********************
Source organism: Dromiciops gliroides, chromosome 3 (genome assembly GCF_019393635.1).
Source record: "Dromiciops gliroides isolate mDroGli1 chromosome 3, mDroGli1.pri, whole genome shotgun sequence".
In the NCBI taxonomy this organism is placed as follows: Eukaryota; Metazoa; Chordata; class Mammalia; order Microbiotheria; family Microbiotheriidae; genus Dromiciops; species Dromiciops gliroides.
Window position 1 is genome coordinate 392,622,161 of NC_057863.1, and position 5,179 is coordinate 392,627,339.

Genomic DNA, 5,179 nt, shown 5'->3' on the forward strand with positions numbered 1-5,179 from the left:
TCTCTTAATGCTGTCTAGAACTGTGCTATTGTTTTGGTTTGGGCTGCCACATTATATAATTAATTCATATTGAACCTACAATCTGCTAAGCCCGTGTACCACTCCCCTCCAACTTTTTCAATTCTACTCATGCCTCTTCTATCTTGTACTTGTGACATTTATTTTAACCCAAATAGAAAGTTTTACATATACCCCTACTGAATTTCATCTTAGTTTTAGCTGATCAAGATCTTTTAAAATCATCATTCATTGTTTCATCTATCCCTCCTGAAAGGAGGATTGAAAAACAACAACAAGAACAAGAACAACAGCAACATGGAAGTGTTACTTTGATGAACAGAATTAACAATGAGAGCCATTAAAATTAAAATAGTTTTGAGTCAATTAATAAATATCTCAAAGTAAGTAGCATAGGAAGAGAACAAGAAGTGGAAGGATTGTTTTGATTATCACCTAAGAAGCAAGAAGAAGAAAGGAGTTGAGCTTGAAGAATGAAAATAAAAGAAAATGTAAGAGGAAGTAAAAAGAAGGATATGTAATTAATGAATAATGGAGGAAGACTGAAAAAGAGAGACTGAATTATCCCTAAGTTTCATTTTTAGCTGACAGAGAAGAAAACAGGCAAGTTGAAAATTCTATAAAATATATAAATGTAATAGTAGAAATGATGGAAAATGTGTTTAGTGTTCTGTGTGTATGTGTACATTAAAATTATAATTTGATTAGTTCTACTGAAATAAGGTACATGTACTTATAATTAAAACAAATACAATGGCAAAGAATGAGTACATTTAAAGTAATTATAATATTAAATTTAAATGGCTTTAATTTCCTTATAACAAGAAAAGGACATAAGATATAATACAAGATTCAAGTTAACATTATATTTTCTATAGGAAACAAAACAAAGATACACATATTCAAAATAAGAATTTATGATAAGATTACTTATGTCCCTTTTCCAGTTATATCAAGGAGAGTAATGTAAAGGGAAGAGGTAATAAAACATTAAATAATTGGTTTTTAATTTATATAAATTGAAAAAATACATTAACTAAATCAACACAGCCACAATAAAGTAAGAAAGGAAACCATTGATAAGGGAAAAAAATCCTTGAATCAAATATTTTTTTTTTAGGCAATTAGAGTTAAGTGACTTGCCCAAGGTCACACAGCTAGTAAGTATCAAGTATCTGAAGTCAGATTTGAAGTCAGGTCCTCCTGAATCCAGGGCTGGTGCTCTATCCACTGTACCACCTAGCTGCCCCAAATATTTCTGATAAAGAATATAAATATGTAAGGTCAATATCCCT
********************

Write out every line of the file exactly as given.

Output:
Source organism: Dromiciops gliroides, chromosome 3 (genome assembly GCF_019393635.1).
Source record: "Dromiciops gliroides isolate mDroGli1 chromosome 3, mDroGli1.pri, whole genome shotgun sequence".
In the NCBI taxonomy this organism is placed as follows: Eukaryota; Metazoa; Chordata; class Mammalia; order Microbiotheria; family Microbiotheriidae; genus Dromiciops; species Dromiciops gliroides.
Window position 1 is genome coordinate 392,622,161 of NC_057863.1, and position 5,179 is coordinate 392,627,339.

Genomic DNA, 5,179 nt, shown 5'->3' on the forward strand with positions numbered 1-5,179 from the left:
TCTCTTAATGCTGTCTAGAACTGTGCTATTGTTTTGGTTTGGGCTGCCACATTATATAATTAATTCATATTGAACCTACAATCTGCTAAGCCCGTGTACCACTCCCCTCCAACTTTTTCAATTCTACTCATGCCTCTTCTATCTTGTACTTGTGACATTTATTTTAACCCAAATAGAAAGTTTTACATATACCCCTACTGAATTTCATCTTAGTTTTAGCTGATCAAGATCTTTTAAAATCATCATTCATTGTTTCATCTATCCCTCCTGAAAGGAGGATTGAAAAACAACAACAAGAACAAGAACAACAGCAACATGGAAGTGTTACTTTGATGAACAGAATTAACAATGAGAGCCATTAAAATTAAAATAGTTTTGAGTCAATTAATAAATATCTCAAAGTAAGTAGCATAGGAAGAGAACAAGAAGTGGAAGGATTGTTTTGATTATCACCTAAGAAGCAAGAAGAAGAAAGGAGTTGAGCTTGAAGAATGAAAATAAAAGAAAATGTAAGAGGAAGTAAAAAGAAGGATATGTAATTAATGAATAATGGAGGAAGACTGAAAAAGAGAGACTGAATTATCCCTAAGTTTCATTTTTAGCTGACAGAGAAGAAAACAGGCAAGTTGAAAATTCTATAAAATATATAAATGTAATAGTAGAAATGATGGAAAATGTGTTTAGTGTTCTGTGTGTATGTGTACATTAAAATTATAATTTGATTAGTTCTACTGAAATAAGGTACATGTACTTATAATTAAAACAAATACAATGGCAAAGAATGAGTACATTTAAAGTAATTATAATATTAAATTTAAATGGCTTTAATTTCCTTATAACAAGAAAAGGACATAAGATATAATACAAGATTCAAGTTAACATTATATTTTCTATAGGAAACAAAACAAAGATACACATATTCAAAATAAGAATTTATGATAAGATTACTTATGTCCCTTTTCCAGTTATATCAAGGAGAGTAATGTAAAGGGAAGAGGTAATAAAACATTAAATAATTGGTTTTTAATTTATATAAATTGAAAAAATACATTAACTAAATCAACACAGCCACAATAAAGTAAGAAAGGAAACCATTGATAAGGGAAAAAAATCCTTGAATCAAATATTTTTTTTTTAGGCAATTAGAGTTAAGTGACTTGCCCAAGGTCACACAGCTAGTAAGTATCAAGTATCTGAAGTCAGATTTGAAGTCAGGTCCTCCTGAATCCAGGGCTGGTGCTCTATCCACTGTACCACCTAGCTGCCCCAAATATTTCTGATAAAGAATATAAATATGTAAGGTCAATATCCCT